Sunday, 25 October 2015

Recondite 2015

Fri, Sat, Sun Aug 7th-9th, 2015 Recondite Peak 3356 metres

Synopsis: 4 stars out of 5, if you enjoy long days with plenty of solitude and plenty of Rockies choss (a bit of an acquired taste I realize).

This trip was an Alpine Club trip that I led, and we delayed the start by two days looking for a weather window, which came through as advertised! We had a slightly longer and higher approach given that Helen Lake area was closed due to bear activity.

Mike, Jamshaid and I left the mosquito creek parking lot at 7:30 am Friday morning. Fortunately I had checked out the start of the trail and turnoff up to Dolomite Pass the previous weekend. 1 hour in we made it to the third bridge along the trail to Mosquito Creek and back tracked a bit to find the easiest way through the bush. After following game trails with some moderate bush whacking we popped out at tree line and followed some very interesting terrain up to the pass, which was actually a fair way in. 11 am and 2590 metres we topped out and started to head down into the head waters of Dolomite River.

Rather than dropping down and picking up the trail we stayed high to our right, eventually skirting the waterfall and heading down into a small patch of bush. It actually worked out well as we popped out of some bush just across an easily crossed bit of river and jumped on the trail. It was just before 1 pm and at 2210 metres. We had a sense that not many people went this way, so it was a bit of a surprise when I found a Hot Wheels plastic bag with happy birthday written on it stuck in a bush - it looked like it blew in. 

Given that there were more stream crossing to come, we carried on with bare feet in wet sneakers. It worked well although one of our party had a blister issue. Once on the trail it was pretty straight forward travel on a clearly defined trail, with a surprising amount of descent. Fortunately water levels were pretty low so the two subsequent crossing were pretty much non events.

We finally came around a corner to see Isabella Lake in the distance. With the warning of slopping through the mud in our minds we stayed left and at one point got sucked into gaining elevation looking for a better trail. Not to be, the best way appears to be along the gravel bars and eventually picking up a trail just on the edge of the trees. We made the spectacular Park Warden hut at 4:15 pm and it was at an elevation of 1876 metres.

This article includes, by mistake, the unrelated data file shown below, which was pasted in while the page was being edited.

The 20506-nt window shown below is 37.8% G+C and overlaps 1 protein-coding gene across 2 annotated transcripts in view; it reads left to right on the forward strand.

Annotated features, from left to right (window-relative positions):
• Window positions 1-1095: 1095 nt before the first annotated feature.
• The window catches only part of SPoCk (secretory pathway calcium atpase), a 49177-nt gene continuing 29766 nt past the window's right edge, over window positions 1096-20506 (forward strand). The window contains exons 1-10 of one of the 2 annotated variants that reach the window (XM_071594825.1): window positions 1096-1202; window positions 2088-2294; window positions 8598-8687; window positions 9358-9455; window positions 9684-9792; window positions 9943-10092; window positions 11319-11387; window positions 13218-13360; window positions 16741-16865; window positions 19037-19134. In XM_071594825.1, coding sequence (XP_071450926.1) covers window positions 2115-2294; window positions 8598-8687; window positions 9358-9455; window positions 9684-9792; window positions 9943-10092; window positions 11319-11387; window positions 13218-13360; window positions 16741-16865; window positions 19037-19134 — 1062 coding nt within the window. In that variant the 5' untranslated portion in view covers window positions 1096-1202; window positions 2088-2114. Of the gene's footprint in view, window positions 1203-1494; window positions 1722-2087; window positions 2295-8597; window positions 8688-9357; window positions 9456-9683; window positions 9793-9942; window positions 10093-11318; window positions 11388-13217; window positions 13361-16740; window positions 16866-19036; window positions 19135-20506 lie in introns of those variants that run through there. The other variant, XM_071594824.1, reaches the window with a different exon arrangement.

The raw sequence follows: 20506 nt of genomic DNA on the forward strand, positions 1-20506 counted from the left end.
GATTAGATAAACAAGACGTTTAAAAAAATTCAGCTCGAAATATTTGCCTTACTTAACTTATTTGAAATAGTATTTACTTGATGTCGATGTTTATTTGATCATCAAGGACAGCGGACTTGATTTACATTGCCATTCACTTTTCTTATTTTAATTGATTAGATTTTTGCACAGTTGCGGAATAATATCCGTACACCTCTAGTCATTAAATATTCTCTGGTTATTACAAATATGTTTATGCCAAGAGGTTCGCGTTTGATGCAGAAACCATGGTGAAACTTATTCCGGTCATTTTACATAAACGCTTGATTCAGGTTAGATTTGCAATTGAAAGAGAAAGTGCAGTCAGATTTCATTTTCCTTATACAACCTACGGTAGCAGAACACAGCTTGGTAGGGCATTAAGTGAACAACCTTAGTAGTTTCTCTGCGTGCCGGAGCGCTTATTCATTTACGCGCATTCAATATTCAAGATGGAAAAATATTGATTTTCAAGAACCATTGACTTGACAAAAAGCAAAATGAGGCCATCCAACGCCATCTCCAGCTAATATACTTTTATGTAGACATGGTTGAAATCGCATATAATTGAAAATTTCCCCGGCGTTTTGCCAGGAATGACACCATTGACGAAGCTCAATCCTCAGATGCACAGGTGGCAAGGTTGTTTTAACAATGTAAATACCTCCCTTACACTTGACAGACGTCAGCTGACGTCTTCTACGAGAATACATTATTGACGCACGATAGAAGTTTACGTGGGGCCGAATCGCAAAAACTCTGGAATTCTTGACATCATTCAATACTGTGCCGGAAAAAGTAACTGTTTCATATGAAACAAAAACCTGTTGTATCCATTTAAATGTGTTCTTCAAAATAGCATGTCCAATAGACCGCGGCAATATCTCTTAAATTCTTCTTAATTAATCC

We carried on just a couple of km's past the end of the lake (didn't see a campground) and came to an obvious place to recross the Dolomite River that went over to an old horse camp. It was funny to catch the first trail sign of the trip this far in.

Once across there was an obvious trail heading along the opposite side of the river bank, that lead shortly thereafter to a spot to cross the Siffleur River. Once on the opposite bank, we got our climbing boots back on. The old horse trail is pretty over grown and we quickly (too quickly) head up and right.

In looking at the beta we had and the topo, I was concerned about continuing along the Dolomite and wanted to cut up quickly. The others weren't convinced but followed and it turned into a bit of a bushwhack. We got into some thick bush and you really couldn't tell looking if we were going to pop out in the correct valley or cut right too early and find ourselves back in the Siffleur valley. Fortunately Jamshaid had a GPS and it helped immensely.

After some time, we came to the edge of the bush we were whacking our way through on a scree slope. After considering it we took a descending line and ended up in the valley floor, fortunately upstream of the waterfall mentioned in the beta.

It became pretty apparent that we weren't going to make Corbett's or Collier's biv site before dark. At about 8:30 pm we found a flat bit about half way along the valley and set up camp. It had been a little over 13 hours and 1300 metres of elevation gain, no doubt not helped by some of the decision making along the way. However we could see the end of the valley (not Mt Recondite yet). The three of us quickly set up camp convinced that we had a good shot at the summit the next day. It was a beautiful valley with really no signs of any human activity.

Given the previous days exertion, we set the alarms for 6:00 am and after a bit of a leisurely breakfast were on the road at 7:30. We actually had a discussion about how far to move camp towards the highway should we be up and down quickly, I should know better! It is actually pretty surprising how close you need to be to Recondite to actually see the summit, that's it on the left in the photo below.

We followed the right side of the river as far as we could before hoping across. Given that Collier's biv site was a more direct route to the summit we decided to stay on the near side of Recondite's Ridge and pick our way through the bush. We started up out of the valley at 8:50 am (2200 metres).